BookReview: Literary Machines
by Theodor Holm Nelson, The Distributors, 1987
Nelson is an idealist libertarian. Fed up with the so-called technoid approach to computers, he tries to make them more pallatable to the end user. Hypertext is a term he coined when he started the Xanadu project.
The book provides a terse and simplistic introduction of Xanadu and hypertext. First he explains the world today with all of its problems and restrictions. He claims that hypertext will solve the information management problem. A chronology of Xanadu including acknowledgements of major contributors is provided. Some problems in the education system are presented as a connection to the information problem. Vannevar Bush's "As We May Think" is included in its entirety.
The rest (and majority) of the book is devoted to Xanadu itself, including tumblers, enfilades, versioning, links, authoring, publishing, ... Some of the concepts are pretty detailed and others are not described due to their proprietary nature. The business/development plan, legal documents for publishing, and the description of silverstands(tm)--public access terminal repositories to the Xanadu system--are covered in detail.
Some comments. He is certainly visionary, but at the same time the book appears to be written in a sort of science fiction-like fashion. The silverstands(tm) are a good point, but to plan how the culture will develop around a new technology is a little too much fiction. The system is only in the prototype phase and many of the critical concepts (back-end protocol, BEBE, for example) have yet to be worked out to make the system viable for mass marketing and world-wide distribution. By the time the technology is mature enough--it seems to me at least--our culture will have radically changed. Perhaps it will first take off in Japan in which case how will silverstands be applicable? In my opinion, Nelson's strong stance on these issues weakens his primary goal. Finally, he assumes the system software will be sold which contradicts my experience in popular systems. There are two types of systems that become popular: those bundled with the hardware and those that are given away. I think this is the weak point in his plan.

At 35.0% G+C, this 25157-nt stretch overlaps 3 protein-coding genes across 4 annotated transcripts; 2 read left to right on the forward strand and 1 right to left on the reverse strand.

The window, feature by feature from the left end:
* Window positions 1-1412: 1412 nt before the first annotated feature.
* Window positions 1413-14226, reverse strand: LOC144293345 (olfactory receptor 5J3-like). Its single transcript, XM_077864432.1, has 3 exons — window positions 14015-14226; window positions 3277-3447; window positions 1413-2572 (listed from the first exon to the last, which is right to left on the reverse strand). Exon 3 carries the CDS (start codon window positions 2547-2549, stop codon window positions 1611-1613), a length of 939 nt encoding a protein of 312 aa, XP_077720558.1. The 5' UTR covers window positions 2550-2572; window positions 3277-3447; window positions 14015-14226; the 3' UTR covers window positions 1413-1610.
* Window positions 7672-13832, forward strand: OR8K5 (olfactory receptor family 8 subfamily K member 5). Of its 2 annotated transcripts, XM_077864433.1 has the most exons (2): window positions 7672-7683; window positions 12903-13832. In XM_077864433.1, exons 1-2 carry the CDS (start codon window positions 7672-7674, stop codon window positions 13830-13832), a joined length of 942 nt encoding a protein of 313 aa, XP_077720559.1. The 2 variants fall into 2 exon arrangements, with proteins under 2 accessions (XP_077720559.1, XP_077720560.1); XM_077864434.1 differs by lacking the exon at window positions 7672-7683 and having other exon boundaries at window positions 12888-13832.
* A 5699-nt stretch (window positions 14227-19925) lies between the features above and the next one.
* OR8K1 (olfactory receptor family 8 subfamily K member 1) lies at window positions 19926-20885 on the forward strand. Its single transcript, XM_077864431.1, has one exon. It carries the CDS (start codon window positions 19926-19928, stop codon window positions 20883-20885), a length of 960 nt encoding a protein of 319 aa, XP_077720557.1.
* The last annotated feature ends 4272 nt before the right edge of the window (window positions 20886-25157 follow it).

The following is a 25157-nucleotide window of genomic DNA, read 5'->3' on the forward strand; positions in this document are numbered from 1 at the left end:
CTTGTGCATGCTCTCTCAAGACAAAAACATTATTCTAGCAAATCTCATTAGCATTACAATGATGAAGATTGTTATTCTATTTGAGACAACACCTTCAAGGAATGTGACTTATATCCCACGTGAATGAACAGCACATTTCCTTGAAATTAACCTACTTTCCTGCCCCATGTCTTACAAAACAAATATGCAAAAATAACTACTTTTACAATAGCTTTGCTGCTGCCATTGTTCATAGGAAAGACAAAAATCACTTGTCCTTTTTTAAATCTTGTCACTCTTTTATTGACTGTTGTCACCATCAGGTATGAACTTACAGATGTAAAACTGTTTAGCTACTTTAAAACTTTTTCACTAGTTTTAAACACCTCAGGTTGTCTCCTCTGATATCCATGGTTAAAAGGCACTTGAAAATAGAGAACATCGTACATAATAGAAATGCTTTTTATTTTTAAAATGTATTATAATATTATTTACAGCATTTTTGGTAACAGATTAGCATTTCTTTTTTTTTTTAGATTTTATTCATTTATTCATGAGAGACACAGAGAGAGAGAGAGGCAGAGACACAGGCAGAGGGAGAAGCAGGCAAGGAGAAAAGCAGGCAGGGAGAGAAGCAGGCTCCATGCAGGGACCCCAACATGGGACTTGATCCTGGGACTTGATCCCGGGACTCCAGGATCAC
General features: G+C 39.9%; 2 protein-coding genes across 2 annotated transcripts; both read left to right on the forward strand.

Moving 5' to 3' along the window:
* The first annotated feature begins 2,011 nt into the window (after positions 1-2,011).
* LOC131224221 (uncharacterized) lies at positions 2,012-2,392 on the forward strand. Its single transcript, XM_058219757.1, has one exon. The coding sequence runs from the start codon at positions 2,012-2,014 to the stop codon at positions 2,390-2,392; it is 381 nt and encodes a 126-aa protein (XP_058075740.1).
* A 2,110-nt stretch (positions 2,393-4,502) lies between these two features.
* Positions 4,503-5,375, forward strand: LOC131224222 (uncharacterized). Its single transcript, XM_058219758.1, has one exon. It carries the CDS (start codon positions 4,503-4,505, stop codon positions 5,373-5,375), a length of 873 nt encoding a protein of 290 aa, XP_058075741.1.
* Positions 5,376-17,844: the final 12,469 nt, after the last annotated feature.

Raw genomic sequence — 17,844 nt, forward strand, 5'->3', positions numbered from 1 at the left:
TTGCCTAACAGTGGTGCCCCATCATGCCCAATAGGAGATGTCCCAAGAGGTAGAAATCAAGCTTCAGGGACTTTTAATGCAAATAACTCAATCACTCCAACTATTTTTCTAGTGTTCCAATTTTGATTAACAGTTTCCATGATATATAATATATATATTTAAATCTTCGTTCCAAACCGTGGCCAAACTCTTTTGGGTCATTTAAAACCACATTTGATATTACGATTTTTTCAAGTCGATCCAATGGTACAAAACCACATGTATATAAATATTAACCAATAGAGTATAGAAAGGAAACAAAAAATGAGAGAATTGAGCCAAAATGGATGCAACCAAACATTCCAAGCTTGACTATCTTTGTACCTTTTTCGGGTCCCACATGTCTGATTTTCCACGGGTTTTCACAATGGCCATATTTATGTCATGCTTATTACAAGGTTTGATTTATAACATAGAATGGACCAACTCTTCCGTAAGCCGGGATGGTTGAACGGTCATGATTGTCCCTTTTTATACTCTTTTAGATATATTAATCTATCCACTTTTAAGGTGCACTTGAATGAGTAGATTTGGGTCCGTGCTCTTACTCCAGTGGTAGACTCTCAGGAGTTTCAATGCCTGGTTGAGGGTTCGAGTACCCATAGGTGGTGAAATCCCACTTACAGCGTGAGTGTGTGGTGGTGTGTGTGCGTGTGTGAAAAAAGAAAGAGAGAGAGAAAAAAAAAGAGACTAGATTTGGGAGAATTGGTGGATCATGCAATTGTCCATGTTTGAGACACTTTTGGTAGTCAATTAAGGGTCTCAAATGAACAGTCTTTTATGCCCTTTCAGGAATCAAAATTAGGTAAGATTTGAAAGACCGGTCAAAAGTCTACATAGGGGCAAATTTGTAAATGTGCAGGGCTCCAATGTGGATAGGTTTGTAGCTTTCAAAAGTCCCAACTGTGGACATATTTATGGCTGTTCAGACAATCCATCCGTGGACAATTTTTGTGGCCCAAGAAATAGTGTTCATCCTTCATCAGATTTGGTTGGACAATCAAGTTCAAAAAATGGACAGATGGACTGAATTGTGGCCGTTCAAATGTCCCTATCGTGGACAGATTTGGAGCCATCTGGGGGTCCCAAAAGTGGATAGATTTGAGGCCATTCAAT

Via Rob 1990
◀ BackBookReview: Literary MachinesBookReview: The Imperative of ResponsibilityBookReview: Legends, Lies & Cherished Myths of American HistoryBookReview: Pieces of My MindBookReview: The Programmer's ApprenticeBookReview: Economics, Peace, & LaughterBookReview: Travels With Charley: In Search of AmericaBookReview: WorkingBookReview: Babies and Other Hazards of SexBookReview: Text, ConText, and HyperTextBookReview: The Importance of Being EarnestBookReview: The Complete Works of Francis A. Schaeffer: A Christian WorldviewBookReview: One-Dimensional ManBookReview: On Liberty▲ Most Recent
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